LPS: Home Prices Climb 2.9% from January to March

LPS: Home Prices Climb 2.9% from January to March

BY: ESTHER CHO

In its latest reading on home values, Lender Processing Services, Inc. (LPS) reported strong price gains in March and increases in every state and metro the data provider tracks.

In dollar terms, the LPS Home Price Index (HPI) averaged $213,000 in March. The figure represents a 1.4 percent increase from February and a 7.6 percent improvement from March 2012. From January of this year to March, prices have climbed 2.9 percent.

However, national prices remain 19.5 percent below their June 2006 peak. According to LPS, Texas has already returned to its peak level, while Colorado sits just 0.7 percent below its 2007 peak.

Out of the 20 largest states LPS tracks, Georgia posted the biggest gain from February to March, rising 2.6 percent,

followed by Nevada (+2.4 percent), Washington D.C. (+2.1 percent), Washington (+2.1 percent), and Illinois (2.1 percent).

None of the states observed for the month showed price declines, but the states that brought in the smallest gains were Rhode Island, Tennessee, Pennsylvania, Vermont, Oklahoma, and Texas, where price increases ranged from 0.6 percent to 0.7 percent.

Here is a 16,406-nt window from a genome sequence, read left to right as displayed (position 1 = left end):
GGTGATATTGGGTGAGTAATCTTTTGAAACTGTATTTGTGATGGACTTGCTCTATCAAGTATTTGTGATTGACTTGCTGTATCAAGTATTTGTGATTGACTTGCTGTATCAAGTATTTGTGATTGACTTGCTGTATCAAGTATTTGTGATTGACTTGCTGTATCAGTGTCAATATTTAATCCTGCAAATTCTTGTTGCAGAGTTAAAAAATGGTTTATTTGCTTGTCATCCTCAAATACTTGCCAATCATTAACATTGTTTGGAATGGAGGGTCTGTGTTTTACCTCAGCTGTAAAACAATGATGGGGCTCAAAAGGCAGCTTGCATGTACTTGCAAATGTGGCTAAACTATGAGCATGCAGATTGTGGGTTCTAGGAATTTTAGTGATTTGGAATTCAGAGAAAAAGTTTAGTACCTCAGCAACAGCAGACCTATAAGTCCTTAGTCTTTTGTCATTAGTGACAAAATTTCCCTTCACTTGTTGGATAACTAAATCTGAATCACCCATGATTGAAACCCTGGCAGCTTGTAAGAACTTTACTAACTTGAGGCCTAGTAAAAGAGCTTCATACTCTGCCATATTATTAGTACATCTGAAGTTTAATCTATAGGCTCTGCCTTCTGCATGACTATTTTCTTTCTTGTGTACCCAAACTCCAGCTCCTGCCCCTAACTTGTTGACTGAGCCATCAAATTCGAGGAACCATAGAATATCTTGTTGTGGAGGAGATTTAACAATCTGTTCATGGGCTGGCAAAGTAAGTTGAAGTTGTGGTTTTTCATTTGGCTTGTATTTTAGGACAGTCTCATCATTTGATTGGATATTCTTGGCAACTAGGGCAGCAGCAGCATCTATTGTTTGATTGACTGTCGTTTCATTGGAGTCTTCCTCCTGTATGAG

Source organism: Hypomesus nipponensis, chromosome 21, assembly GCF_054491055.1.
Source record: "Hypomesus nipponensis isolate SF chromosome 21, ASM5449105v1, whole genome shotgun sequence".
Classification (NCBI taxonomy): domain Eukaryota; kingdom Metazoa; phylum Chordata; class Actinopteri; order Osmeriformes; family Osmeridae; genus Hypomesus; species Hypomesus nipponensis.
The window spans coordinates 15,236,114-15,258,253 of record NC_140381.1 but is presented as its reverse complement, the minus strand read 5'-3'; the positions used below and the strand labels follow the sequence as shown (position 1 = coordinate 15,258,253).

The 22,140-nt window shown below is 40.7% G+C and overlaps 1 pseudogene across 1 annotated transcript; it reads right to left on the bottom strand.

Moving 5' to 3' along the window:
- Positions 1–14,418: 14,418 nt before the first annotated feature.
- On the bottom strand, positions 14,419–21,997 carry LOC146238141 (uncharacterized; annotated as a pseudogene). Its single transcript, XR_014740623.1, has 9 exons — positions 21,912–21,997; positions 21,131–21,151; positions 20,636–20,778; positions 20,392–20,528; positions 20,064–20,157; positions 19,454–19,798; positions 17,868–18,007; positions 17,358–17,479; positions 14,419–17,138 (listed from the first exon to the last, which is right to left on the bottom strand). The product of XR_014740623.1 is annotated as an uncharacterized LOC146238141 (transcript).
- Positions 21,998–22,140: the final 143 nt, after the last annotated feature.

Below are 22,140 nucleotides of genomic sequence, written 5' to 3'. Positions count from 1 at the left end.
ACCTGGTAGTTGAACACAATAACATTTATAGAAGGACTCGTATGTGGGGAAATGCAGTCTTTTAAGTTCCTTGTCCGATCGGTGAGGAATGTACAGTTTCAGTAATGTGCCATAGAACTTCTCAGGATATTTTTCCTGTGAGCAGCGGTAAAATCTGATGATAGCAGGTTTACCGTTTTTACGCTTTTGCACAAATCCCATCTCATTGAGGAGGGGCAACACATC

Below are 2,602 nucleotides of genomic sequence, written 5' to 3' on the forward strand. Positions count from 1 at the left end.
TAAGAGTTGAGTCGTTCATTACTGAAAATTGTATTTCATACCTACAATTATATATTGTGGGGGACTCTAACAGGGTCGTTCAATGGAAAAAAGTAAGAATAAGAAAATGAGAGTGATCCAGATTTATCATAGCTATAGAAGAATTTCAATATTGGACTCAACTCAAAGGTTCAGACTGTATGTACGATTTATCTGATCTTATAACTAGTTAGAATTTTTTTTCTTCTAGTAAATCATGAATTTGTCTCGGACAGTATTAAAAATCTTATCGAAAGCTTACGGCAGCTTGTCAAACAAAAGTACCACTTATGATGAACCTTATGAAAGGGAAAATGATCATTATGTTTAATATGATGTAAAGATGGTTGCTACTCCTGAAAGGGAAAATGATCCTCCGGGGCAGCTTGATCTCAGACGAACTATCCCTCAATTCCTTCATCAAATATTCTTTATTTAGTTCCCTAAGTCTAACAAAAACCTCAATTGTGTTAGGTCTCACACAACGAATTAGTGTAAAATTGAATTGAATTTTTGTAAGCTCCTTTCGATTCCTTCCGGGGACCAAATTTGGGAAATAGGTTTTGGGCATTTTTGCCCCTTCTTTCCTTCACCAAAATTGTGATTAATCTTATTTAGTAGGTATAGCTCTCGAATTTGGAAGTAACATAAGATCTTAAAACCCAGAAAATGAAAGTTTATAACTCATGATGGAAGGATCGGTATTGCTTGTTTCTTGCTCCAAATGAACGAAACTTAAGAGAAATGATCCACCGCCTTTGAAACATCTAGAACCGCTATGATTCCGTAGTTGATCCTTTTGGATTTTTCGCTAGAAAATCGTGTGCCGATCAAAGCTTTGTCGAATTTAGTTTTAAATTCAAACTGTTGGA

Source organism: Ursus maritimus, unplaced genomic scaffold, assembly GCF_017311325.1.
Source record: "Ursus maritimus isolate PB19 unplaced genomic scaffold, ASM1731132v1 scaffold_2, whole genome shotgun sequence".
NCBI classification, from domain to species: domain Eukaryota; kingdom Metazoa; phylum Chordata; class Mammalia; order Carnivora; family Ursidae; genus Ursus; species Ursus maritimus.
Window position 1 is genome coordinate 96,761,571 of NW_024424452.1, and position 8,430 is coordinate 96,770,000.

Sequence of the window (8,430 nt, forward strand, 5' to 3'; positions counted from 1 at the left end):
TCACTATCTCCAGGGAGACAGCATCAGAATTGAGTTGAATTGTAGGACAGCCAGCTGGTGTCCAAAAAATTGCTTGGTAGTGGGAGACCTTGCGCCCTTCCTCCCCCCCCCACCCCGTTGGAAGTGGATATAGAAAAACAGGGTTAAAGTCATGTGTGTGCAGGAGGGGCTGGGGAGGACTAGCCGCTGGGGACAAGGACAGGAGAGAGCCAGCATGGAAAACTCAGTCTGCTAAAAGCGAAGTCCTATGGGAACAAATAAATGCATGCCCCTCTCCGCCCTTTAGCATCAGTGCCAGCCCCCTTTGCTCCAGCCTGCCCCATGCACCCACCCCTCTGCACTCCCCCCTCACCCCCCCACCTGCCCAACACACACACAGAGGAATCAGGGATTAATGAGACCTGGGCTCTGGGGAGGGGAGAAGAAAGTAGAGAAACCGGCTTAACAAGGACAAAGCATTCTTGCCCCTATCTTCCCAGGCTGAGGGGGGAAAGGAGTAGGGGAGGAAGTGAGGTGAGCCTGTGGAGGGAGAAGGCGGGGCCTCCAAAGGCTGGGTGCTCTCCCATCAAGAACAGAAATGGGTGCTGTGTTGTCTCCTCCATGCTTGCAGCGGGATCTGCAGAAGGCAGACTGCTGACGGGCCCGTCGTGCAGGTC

After analyzing 40 of the largest metro areas, LPS reported the markets that experienced the largest monthly price gains were San Jose (+3 percent), Atlanta (+2.6 percent), Las Vegas (+2.6 percent), San Francisco (+2.3 percent), and Deltona, Florida (+2.3 percent).

Despite the strong month-over-month gain, Las Vegas is 49 percent below its 2006 peak.

The bottom metro for March was Memphis, where price rose by just 0.2 percent. Prices increased by 0.4 percent for the remaining metros in the bottom five: York, Pennsylvania; Chattanooga, Tennessee; Harrisburg, Pennsylvania; and San Antonio.

For distressed sale prices, LPS data revealed short sales tend to be priced 25 percent below non-distressed properties, while REOs are sold at a discount of 26 percent.

In Nevada, REOs are discounted by just 9 percent, while in New York and New Jersey, the price reductions are much steeper, at 40 and 35 percent, respectively.

Among the largest states, short sale discounts were the biggest in New York, at 35 percent, and the smallest in Texas, where the discount rate averaged 17 percent.

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